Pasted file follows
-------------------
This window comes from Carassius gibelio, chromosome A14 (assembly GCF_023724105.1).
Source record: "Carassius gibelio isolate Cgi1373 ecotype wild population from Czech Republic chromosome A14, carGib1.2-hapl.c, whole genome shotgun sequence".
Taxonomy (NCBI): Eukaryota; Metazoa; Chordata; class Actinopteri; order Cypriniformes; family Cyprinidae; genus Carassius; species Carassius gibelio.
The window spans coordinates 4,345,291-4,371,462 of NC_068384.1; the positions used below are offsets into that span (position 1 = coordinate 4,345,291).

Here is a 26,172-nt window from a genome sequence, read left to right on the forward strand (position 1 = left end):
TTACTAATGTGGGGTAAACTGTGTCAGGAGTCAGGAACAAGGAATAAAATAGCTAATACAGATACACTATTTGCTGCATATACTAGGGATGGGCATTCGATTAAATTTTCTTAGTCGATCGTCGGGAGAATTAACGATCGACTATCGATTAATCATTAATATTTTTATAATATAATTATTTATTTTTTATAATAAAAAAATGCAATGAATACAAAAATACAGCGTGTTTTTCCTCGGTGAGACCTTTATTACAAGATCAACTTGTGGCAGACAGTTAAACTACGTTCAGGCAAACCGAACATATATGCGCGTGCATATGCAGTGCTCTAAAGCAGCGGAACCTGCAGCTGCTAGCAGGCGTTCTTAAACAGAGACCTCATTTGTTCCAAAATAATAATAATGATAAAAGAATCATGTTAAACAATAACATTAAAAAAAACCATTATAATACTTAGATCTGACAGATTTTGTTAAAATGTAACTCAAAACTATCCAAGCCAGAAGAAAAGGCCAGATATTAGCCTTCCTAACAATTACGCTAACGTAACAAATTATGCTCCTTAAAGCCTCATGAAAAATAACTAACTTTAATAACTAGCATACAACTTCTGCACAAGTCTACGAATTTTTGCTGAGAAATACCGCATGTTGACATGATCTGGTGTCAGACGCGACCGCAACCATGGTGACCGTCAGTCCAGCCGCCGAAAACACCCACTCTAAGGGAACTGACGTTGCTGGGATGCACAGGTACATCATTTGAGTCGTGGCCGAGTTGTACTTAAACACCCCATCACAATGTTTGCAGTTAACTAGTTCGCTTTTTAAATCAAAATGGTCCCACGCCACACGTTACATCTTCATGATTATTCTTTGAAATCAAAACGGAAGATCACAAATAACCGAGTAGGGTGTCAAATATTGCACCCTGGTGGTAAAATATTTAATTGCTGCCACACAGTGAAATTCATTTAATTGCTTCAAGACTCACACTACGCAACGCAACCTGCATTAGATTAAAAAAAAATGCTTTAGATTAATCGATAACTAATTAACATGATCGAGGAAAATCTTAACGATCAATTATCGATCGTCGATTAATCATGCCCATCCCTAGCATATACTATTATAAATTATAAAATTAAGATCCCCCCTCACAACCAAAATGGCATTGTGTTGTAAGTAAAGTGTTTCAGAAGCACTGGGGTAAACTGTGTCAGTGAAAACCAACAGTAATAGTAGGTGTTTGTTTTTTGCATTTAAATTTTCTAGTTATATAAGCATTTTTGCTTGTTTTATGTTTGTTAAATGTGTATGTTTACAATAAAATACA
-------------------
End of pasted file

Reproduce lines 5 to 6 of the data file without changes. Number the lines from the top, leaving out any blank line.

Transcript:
Here is a 26,172-nt window from a genome sequence, read left to right on the forward strand (position 1 = left end):
TTACTAATGTGGGGTAAACTGTGTCAGGAGTCAGGAACAAGGAATAAAATAGCTAATACAGATACACTATTTGCTGCATATACTAGGGATGGGCATTCGATTAAATTTTCTTAGTCGATCGTCGGGAGAATTAACGATCGACTATCGATTAATCATTAATATTTTTATAATATAATTATTTATTTTTTATAATAAAAAAATGCAATGAATACAAAAATACAGCGTGTTTTTCCTCGGTGAGACCTTTATTACAAGATCAACTTGTGGCAGACAGTTAAACTACGTTCAGGCAAACCGAACATATATGCGCGTGCATATGCAGTGCTCTAAAGCAGCGGAACCTGCAGCTGCTAGCAGGCGTTCTTAAACAGAGACCTCATTTGTTCCAAAATAATAATAATGATAAAAGAATCATGTTAAACAATAACATTAAAAAAAACCATTATAATACTTAGATCTGACAGATTTTGTTAAAATGTAACTCAAAACTATCCAAGCCAGAAGAAAAGGCCAGATATTAGCCTTCCTAACAATTACGCTAACGTAACAAATTATGCTCCTTAAAGCCTCATGAAAAATAACTAACTTTAATAACTAGCATACAACTTCTGCACAAGTCTACGAATTTTTGCTGAGAAATACCGCATGTTGACATGATCTGGTGTCAGACGCGACCGCAACCATGGTGACCGTCAGTCCAGCCGCCGAAAACACCCACTCTAAGGGAACTGACGTTGCTGGGATGCACAGGTACATCATTTGAGTCGTGGCCGAGTTGTACTTAAACACCCCATCACAATGTTTGCAGTTAACTAGTTCGCTTTTTAAATCAAAATGGTCCCACGCCACACGTTACATCTTCATGATTATTCTTTGAAATCAAAACGGAAGATCACAAATAACCGAGTAGGGTGTCAAATATTGCACCCTGGTGGTAAAATATTTAATTGCTGCCACACAGTGAAATTCATTTAATTGCTTCAAGACTCACACTACGCAACGCAACCTGCATTAGATTAAAAAAAAATGCTTTAGATTAATCGATAACTAATTAACATGATCGAGGAAAATCTTAACGATCAATTATCGATCGTCGATTAATCATGCCCATCCCTAGCATATACTATTATAAATTATAAAATTAAGATCCCCCCTCACAACCAAAATGGCATTGTGTTGTAAGTAAAGTGTTTCAGAAGCACTGGGGTAAACTGTGTCAGTGAAAACCAACAGTAATAGTAGGTGTTTGTTTTTTGCATTTAAATTTTCTAGTTATATAAGCATTTTTGCTTGTTTTATGTTTGTTAAATGTGTATGTTTACAATAAAATACA